Soon after entering Virginia, Greene was joined by six hundred militia drawn from the neighboring counties, who were commanded by General Stevens. Alarmed at the progress made by the British general in embodying those who were attached to the royal cause, he determined, on receiving this small reinforcement, to re-enter North Carolina, and, avoiding a general action, to discourage this spirit of disaffection by showing himself in the field. The legion of Lee had repassed the Dan on the 18th, the light infantry on the 21st, and they were followed by the residue of the army on the 23d.
A large body of royalists had begun to embody themselves on the branches of the Haw river; and Colonel Tarleton was detached from Hillsborough to conduct them to the British army. Greene ordered Lieutenant-Colonel Lee, with his legion cavalry, and General Pickens, with between three and four hundred militia, to move against both parties.
Lee, whose cavalry was in front, came up with the loyalists in a long lane, and was supposed to be a British officer. Perceiving their mistake, he purposed to avail himself of it by making propositions to their colonel which might enable him to proceed in his design of surprising Tarleton. As he was about to make his communications, some of the militia who followed close in his rear were recognised by some of the insurgents, and a firing began. The alarm being thus given, Lee changed his plan, and turning on the loyalists, cut them to pieces while they were making protestations of loyalty. More than one hundred, among whom was Colonel Pyle, their leader, fell under the swords of his cavalry. This terrible but unavoidable carnage broke the spirits of the tories in that quarter of the country.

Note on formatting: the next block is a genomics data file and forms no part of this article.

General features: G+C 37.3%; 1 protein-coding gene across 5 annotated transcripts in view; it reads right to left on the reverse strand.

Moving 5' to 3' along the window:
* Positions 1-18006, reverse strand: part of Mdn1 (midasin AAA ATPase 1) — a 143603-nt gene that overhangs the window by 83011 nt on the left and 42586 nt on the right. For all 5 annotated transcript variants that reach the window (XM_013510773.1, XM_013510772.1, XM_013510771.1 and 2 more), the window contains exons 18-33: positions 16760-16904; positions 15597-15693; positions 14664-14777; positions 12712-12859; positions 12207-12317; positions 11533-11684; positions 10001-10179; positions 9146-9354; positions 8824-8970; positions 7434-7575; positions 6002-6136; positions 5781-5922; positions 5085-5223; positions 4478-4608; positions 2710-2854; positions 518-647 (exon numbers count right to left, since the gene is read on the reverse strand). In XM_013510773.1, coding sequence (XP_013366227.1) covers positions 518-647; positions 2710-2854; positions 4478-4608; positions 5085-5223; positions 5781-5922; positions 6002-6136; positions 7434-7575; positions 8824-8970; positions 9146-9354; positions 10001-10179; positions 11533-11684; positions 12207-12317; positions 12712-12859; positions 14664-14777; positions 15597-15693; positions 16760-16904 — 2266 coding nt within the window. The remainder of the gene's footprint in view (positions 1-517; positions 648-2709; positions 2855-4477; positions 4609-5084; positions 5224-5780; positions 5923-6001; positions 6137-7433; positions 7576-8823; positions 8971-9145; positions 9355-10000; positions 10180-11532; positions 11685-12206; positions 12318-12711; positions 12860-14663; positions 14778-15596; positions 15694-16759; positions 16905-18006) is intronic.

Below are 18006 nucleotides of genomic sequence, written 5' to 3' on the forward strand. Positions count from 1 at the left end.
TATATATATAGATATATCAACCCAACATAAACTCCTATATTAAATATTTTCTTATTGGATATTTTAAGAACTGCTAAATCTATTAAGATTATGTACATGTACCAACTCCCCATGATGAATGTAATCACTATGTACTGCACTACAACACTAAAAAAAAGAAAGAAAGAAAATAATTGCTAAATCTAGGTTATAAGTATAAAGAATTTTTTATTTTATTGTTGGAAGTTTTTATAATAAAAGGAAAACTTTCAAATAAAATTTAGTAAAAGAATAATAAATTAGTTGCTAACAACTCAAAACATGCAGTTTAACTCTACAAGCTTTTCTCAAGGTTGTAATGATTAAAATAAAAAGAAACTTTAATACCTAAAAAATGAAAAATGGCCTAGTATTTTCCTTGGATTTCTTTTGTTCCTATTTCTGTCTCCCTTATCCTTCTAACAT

The hope of surprising Tarleton being thus disappointed, the attack on him was postponed, and Pickens and Lee took a position between him and a body of militia which was advancing under Colonel Preston from the western parts of Virginia. Tarleton had meditated an attempt on this corps; but at midnight, when his troops were paraded for the purpose, he received an express, directing his immediate return to the army.
On the 27th, Lord Cornwallis, to approach more nearly the great body of the loyalists, crossed the Haw and encamped on Allimance creek. As the British army retired, General Greene advanced, still carefully avoiding a general action; but, by the activity of his light troops, intimidating the disaffected.
On the 6th of March, Lord Cornwallis moved out in full force in the hope of surprising the light infantry under cover of a thick fog. A sharp skirmish ensued, but the advance of the British army obliged Williams to retire. The further designs of his lordship were disappointed by the junction of General Greene with his light infantry on the north-eastern bank of the Haw.
At length his reinforcements were received, and Greene, in hisMarch 14 turn, sought a battle. He dissolved the corps of light infantry, and encamped within eight miles of his enemy, at Guilford Court-house. His army, including officers, amounted to four thousand five hundred men, of whom not quite two thousand were continental troops. Of the four regiments composing the continental infantry, only one, the first Maryland, was veteran. The other three consisted of new levies, among whom a few old continental soldiers were interspersed. The officers were veteran.
Early in the morning of the 15th, the fire of his reconnoitring parties announced the approach of the enemy on the great Salisbury road, and his army was immediately arranged in order of battle. It was drawn up in three lines on a large hill, chiefly covered with trees and underwood.
The first line was composed of the North Carolina militia, who were posted on the edge of the wood, behind a strong rail fence, with an open field in front.
The Virginia militia formed the second line. They were drawn up in the wood, on either side of the great road, about three hundred yards in rear of the first.
The third line was placed about three hundred yards in rear of the second, and was composed of continental troops.
Washington’s dragoons, Kirkwood’s company of light infantry, and Lynch’s militia riflemen, formed a corps of observation for the security of the right flank, which was commanded by Lieutenant-Colonel Washington. The legion, and a body of militia riflemen, commanded by Colonels Campbell and Preston, formed a corps of observation for the security of the left flank, which was placed under Lieutenant-Colonel Lee. The artillery was in the front line, in the great road leading through the centre.